and have been my savior.
The stone which the builders rejected
has become the cornerstone.
By the LORD has this been done;
it is wonderful in our eyes.

1 John 3: 1-2
(The 2nd reading in Year B is from 1 John. It
 speaks to how the early church was built after Christ’s death and resurrection).

In this reading from Saint John, the first word of the reading is SEE. We must see with our eyes, but also with our hearts – what Christ can do in our lives through his LOVE. We know by the end of the reading that it is through US that others SEE and learn about Christ and his healing ways, his powerful love. How can we help others say when they interact with us – “Yes… I SEE!”

Beloved:
See what love the Father has bestowed on us
that we may be called the children of God.
Yet so we are.
The reason the world does not know us
is that it did not know him.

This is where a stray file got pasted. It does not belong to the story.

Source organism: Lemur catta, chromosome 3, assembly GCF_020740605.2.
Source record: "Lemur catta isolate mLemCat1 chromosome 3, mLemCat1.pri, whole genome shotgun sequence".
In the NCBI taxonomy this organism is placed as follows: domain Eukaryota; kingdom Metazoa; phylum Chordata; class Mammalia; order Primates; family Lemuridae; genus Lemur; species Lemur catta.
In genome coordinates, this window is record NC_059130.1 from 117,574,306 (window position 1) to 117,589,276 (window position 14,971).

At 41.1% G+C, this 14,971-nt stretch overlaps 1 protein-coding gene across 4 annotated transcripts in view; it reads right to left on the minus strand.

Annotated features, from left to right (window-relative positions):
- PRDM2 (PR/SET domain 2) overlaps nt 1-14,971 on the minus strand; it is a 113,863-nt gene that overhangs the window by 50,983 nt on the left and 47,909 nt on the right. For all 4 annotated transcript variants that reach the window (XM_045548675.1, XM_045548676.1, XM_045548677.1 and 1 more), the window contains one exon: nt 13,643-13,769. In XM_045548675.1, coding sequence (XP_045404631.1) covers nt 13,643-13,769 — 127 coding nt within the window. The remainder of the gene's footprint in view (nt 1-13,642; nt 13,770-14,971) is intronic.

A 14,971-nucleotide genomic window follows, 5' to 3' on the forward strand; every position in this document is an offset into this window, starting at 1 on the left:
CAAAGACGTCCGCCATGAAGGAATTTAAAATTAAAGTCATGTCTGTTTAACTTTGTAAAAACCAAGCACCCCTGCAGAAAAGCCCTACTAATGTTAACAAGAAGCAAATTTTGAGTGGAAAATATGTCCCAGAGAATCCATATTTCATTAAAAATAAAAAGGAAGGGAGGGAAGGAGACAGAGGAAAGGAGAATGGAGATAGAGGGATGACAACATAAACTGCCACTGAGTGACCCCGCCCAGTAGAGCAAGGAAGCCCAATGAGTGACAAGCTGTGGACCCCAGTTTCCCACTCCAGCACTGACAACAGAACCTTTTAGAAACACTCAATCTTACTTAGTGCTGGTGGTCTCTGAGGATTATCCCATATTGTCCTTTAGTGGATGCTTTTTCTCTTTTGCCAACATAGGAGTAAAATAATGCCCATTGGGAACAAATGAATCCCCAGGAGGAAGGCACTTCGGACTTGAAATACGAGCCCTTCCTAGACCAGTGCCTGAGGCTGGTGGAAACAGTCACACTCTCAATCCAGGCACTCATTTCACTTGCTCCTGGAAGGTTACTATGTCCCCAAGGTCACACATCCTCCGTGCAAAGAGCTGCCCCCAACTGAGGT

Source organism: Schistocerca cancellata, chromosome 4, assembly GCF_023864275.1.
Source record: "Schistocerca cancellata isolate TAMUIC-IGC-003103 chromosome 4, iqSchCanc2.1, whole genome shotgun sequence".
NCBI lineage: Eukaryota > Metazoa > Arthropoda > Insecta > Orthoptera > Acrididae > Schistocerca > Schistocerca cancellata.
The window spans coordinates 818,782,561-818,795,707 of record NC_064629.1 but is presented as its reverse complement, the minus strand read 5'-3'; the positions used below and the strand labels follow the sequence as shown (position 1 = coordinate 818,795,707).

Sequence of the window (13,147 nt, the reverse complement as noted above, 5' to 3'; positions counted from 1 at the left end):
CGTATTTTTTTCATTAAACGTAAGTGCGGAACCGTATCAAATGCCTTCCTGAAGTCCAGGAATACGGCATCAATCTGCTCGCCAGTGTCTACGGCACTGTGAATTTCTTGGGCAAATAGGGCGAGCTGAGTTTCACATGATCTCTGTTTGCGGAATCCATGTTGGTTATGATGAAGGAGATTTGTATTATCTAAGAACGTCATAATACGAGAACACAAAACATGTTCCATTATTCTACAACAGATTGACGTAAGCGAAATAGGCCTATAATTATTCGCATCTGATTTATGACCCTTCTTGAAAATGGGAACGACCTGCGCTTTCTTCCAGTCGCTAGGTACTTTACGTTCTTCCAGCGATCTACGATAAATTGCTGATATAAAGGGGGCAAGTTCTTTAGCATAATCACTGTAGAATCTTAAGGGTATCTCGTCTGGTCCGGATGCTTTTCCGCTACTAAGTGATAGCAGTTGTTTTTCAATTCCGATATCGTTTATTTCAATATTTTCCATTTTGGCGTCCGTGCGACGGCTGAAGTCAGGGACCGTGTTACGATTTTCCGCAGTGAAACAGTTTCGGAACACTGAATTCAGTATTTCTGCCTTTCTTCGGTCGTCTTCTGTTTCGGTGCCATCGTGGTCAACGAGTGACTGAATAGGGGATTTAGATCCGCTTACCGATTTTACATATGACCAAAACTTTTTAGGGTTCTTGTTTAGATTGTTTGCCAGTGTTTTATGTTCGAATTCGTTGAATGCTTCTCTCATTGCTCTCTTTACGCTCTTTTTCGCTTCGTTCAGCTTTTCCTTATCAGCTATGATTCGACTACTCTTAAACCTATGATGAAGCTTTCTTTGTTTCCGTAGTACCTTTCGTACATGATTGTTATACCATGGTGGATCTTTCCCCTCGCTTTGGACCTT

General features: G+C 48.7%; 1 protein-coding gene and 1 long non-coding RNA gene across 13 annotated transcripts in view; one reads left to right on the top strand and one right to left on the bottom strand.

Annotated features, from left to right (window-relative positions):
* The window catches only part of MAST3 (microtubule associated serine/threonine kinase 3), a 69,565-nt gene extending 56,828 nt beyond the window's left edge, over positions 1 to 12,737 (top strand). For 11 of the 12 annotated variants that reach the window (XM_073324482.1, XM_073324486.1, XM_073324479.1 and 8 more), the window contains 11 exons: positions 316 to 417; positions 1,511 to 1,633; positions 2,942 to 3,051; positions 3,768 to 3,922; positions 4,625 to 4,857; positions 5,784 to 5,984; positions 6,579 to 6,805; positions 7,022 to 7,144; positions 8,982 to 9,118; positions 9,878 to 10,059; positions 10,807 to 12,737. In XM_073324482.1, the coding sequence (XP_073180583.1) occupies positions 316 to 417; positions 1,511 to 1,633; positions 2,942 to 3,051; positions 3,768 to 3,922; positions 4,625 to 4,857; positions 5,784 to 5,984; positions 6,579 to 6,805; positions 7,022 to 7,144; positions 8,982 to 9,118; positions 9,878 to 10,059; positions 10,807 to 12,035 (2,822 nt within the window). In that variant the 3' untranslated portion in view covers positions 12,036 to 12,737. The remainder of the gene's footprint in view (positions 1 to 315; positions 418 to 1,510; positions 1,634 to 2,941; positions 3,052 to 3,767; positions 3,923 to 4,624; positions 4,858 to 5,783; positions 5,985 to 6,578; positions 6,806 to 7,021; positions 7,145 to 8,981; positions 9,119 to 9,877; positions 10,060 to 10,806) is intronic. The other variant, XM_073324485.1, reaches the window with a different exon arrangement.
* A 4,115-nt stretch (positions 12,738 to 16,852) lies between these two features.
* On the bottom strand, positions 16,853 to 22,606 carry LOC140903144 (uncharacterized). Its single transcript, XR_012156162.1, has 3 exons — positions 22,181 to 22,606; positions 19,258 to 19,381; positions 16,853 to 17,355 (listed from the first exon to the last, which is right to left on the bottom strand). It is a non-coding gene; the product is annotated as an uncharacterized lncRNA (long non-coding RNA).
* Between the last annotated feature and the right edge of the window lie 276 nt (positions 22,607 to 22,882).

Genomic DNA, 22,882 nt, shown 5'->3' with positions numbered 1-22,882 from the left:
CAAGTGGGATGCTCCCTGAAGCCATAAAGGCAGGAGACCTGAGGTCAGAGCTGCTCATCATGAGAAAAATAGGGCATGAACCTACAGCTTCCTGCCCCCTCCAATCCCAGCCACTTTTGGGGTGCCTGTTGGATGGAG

Beloved, we are God’s children now;
what we shall be has not yet been revealed.
We do know that when it is revealed we shall be like him,
for we shall see him as he is.

John 10: 11-18
(The Gospel is the highest point of the Liturgy of the Word. That’s why we stand.

We are about to hear from and be instructed by Christ Himself.)

Today’s gospel is a familiar story about sheep and shepherds. Remember psalm 23; “The Lord is my shepherd, I shall not want…” This is old testament. We see this simple analogy return in the gospel today, showing that we have come full circle, that God’s covenant began in the NEW testament and is fulfilled now in the new. It is easy to see how strong the shepherd is in this story – he doesn’t back away or run away as the hired hand does.
No – he is devoted entirely to the sheep. He never leaves them. He loves them all as his own. He KNOWS them. They KNOW him. They follow him when he calls, they know his voice. And at the end, he reminds us that on the cross? He wasn’t killed. His life wasn’t taken from him without him wanting to give it. He laid it down freely. For us. To save us. To save his sheep.
Do we know his voice? Do we hear it? Where has he spoken to us this past week? Are we following him? How so?
Jesus said: “I am the good shepherd.
A good shepherd lays down his life for the sheep.